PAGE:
Bangladesh is a signatory country of BRI. It is also a key strategic partner of the initiative. Of the six economic corridors upon which the concept of BRI is built, one corridor will pass through Bangladesh. The old Bangladesh-China-India-Myanmar (BCIM) corridor is now to become the BRI corridor linking Kunming to Kolkata. There are only two corridors of the six corridors which are identified as maritime corridors and the old BCIM corridor is one of them. It will start at Kunming in China, pass through Myanmar and Bangladesh, and end up in Kolkata, India. Recently, a bilateral contract has been signed between China and Myanmar known as China-Myanmar Economic Corridor (CMEC).
Bangladesh is going to start implementing other BRI projects very shortly. During the visit of President Xi Jinping in Bangladesh in 2016, a USD 40 billion package was pledged and necessary MOUs signed, of which USD 26 billion is meant for infrastructural development under BRI. Bangladesh stands to benefit enormously when these projects are completed; we will be linked by land through the corridor to the Chinese mainland which will then lead to connectivity through the other corridors to the rest of the world.
However, managing such massive infrastructural investment and development is not always easy. We will need to develop our policy and management capacities to reap the benefits of this initiative. In identifying the projects, we must give priority to our national needs and objectives. Being a climate-change-affected country, we will have to be extra cautious and sensitive in maintaining the highest environmental standards in all these projects. The so-called debt trap should also warn us that we have to be responsible and cautious in taking debts and managing them well. Transparency and accountability should be maintained in the planning and execution of these large projects. Project completion maintaining the highest degree of quality and international standards is of utmost importance. Going by our past record and experience, this is quite a tall order but given the size and importance of the projects, we cannot afford to compromise on any account.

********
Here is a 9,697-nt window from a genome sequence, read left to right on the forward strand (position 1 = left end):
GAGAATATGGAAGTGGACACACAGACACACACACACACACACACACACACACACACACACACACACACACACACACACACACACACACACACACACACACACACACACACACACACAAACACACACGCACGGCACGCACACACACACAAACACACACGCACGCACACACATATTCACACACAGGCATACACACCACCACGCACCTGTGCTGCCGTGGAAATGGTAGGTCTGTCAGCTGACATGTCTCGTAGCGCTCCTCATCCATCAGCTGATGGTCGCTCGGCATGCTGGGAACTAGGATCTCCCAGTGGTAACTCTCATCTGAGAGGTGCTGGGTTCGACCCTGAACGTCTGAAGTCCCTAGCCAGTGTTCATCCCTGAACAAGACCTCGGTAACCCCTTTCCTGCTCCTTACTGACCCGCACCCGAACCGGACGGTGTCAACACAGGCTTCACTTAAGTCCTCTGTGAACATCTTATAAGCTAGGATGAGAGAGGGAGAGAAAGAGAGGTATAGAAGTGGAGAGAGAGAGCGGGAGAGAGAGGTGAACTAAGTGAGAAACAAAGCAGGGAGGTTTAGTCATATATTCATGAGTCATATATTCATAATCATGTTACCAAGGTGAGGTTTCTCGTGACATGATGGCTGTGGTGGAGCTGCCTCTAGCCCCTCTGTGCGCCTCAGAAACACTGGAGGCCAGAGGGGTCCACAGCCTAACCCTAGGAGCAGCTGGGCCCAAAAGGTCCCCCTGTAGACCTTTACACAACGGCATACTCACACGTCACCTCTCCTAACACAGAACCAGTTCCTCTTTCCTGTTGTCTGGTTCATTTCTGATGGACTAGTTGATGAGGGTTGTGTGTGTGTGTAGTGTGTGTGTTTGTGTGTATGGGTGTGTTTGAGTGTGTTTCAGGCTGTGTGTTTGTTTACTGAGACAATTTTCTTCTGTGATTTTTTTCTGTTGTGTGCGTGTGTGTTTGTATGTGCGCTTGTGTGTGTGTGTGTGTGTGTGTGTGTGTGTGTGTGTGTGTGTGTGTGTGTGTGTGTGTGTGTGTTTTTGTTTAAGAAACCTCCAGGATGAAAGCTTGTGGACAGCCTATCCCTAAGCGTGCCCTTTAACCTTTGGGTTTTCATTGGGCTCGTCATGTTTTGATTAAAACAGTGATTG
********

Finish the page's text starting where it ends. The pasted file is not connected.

BRI is a comprehensive undertaking that can transform our development endeavours and also support us in achieving the Sustainable Development Goals. We will need to have a coordinated policy approach in three policy domains: trade, finance and investment (TFI). Only then can we better streamline the efforts to a win-win outcome.
Any mega project of this scale will also have geopolitical and geostrategic implications. We must therefore also carefully analyse these aspects as we move towards implementation of BRI.
In his speech at the forum, President Xi Jinping said: "Joint development of the Belt and Road Initiative embraces the historical trend of economic globalisations, responds to the call for global governance system reform and conforms to the strong desire of people of all countries to live better lives."
Indeed, development and improving people's lives should be our goal.
Major General ANM Muniruzzaman ndc, psc (retd) is the president of Bangladesh Institute of Peace and Security Studies (BIPSS), an independent think tank. He attended the second Belt and Road Forum (BRF) in Beijing. BIPSS is a member of Belt and Road Studies Network (BRSN).